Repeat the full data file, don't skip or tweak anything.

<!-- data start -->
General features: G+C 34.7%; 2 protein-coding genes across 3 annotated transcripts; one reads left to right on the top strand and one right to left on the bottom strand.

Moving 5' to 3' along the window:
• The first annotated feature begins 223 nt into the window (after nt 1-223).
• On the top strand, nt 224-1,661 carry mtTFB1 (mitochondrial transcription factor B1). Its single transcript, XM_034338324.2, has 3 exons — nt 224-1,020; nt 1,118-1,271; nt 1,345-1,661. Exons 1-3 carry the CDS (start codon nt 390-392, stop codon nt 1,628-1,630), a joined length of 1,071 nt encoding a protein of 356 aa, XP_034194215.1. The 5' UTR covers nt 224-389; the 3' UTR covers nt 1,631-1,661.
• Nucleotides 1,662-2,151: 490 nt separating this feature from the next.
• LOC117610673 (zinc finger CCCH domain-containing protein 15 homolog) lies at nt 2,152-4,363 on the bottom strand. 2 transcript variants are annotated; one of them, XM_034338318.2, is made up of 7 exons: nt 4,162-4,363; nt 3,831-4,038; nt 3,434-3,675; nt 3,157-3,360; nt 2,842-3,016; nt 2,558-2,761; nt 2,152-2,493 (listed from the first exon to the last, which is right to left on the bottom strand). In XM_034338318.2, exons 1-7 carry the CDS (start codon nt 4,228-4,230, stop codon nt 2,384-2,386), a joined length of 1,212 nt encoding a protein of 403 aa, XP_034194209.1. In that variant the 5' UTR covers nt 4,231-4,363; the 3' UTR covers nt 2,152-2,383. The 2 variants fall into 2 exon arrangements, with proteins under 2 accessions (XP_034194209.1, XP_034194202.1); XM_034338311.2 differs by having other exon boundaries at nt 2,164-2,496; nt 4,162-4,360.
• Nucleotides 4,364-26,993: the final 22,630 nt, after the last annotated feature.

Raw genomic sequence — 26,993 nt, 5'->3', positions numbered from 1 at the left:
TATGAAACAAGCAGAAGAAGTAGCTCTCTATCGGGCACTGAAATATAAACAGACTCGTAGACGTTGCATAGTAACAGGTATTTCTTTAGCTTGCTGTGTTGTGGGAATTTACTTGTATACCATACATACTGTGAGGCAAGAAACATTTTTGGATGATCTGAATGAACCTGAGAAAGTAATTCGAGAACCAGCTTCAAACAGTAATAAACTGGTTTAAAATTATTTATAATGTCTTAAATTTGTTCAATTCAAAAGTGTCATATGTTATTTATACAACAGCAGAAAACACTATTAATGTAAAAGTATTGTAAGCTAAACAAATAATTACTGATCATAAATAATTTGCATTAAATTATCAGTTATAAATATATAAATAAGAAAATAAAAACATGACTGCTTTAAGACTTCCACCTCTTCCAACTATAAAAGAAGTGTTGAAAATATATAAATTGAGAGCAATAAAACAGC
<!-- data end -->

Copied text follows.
General features: G+C 34.7%; 2 protein-coding genes across 3 annotated transcripts; one reads left to right on the top strand and one right to left on the bottom strand.

Moving 5' to 3' along the window:
• The first annotated feature begins 223 nt into the window (after nt 1-223).
• On the top strand, nt 224-1,661 carry mtTFB1 (mitochondrial transcription factor B1). Its single transcript, XM_034338324.2, has 3 exons — nt 224-1,020; nt 1,118-1,271; nt 1,345-1,661. Exons 1-3 carry the CDS (start codon nt 390-392, stop codon nt 1,628-1,630), a joined length of 1,071 nt encoding a protein of 356 aa, XP_034194215.1. The 5' UTR covers nt 224-389; the 3' UTR covers nt 1,631-1,661.
• Nucleotides 1,662-2,151: 490 nt separating this feature from the next.
• LOC117610673 (zinc finger CCCH domain-containing protein 15 homolog) lies at nt 2,152-4,363 on the bottom strand. 2 transcript variants are annotated; one of them, XM_034338318.2, is made up of 7 exons: nt 4,162-4,363; nt 3,831-4,038; nt 3,434-3,675; nt 3,157-3,360; nt 2,842-3,016; nt 2,558-2,761; nt 2,152-2,493 (listed from the first exon to the last, which is right to left on the bottom strand). In XM_034338318.2, exons 1-7 carry the CDS (start codon nt 4,228-4,230, stop codon nt 2,384-2,386), a joined length of 1,212 nt encoding a protein of 403 aa, XP_034194209.1. In that variant the 5' UTR covers nt 4,231-4,363; the 3' UTR covers nt 2,152-2,383. The 2 variants fall into 2 exon arrangements, with proteins under 2 accessions (XP_034194209.1, XP_034194202.1); XM_034338311.2 differs by having other exon boundaries at nt 2,164-2,496; nt 4,162-4,360.
• Nucleotides 4,364-26,993: the final 22,630 nt, after the last annotated feature.

Raw genomic sequence — 26,993 nt, 5'->3', positions numbered from 1 at the left:
TATGAAACAAGCAGAAGAAGTAGCTCTCTATCGGGCACTGAAATATAAACAGACTCGTAGACGTTGCATAGTAACAGGTATTTCTTTAGCTTGCTGTGTTGTGGGAATTTACTTGTATACCATACATACTGTGAGGCAAGAAACATTTTTGGATGATCTGAATGAACCTGAGAAAGTAATTCGAGAACCAGCTTCAAACAGTAATAAACTGGTTTAAAATTATTTATAATGTCTTAAATTTGTTCAATTCAAAAGTGTCATATGTTATTTATACAACAGCAGAAAACACTATTAATGTAAAAGTATTGTAAGCTAAACAAATAATTACTGATCATAAATAATTTGCATTAAATTATCAGTTATAAATATATAAATAAGAAAATAAAAACATGACTGCTTTAAGACTTCCACCTCTTCCAACTATAAAAGAAGTGTTGAAAATATATAAATTGAGAGCAATAAAACAGC